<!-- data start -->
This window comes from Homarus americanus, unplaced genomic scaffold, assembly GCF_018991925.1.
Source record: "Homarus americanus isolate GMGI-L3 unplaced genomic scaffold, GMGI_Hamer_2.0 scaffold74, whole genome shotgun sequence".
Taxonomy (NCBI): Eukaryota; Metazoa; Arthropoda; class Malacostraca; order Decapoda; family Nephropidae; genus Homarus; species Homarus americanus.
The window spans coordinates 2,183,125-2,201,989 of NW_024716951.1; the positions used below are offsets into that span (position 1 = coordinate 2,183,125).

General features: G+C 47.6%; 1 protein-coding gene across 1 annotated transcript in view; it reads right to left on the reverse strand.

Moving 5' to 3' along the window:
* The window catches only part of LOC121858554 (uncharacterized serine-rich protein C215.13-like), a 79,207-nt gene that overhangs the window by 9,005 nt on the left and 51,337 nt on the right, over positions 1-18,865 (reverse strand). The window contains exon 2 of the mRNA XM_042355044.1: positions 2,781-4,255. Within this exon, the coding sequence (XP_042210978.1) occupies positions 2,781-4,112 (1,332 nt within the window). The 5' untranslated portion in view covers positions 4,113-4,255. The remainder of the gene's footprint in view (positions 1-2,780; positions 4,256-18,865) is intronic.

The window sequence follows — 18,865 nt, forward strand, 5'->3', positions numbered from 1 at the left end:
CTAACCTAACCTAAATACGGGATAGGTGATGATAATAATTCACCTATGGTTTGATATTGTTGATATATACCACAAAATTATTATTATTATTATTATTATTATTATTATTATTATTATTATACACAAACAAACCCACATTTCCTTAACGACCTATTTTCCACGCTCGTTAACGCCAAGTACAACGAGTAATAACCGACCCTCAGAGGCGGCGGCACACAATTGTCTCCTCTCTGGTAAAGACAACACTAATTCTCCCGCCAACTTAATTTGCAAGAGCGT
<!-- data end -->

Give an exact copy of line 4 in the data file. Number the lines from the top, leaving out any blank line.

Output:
The window spans coordinates 2,183,125-2,201,989 of NW_024716951.1; the positions used below are offsets into that span (position 1 = coordinate 2,183,125).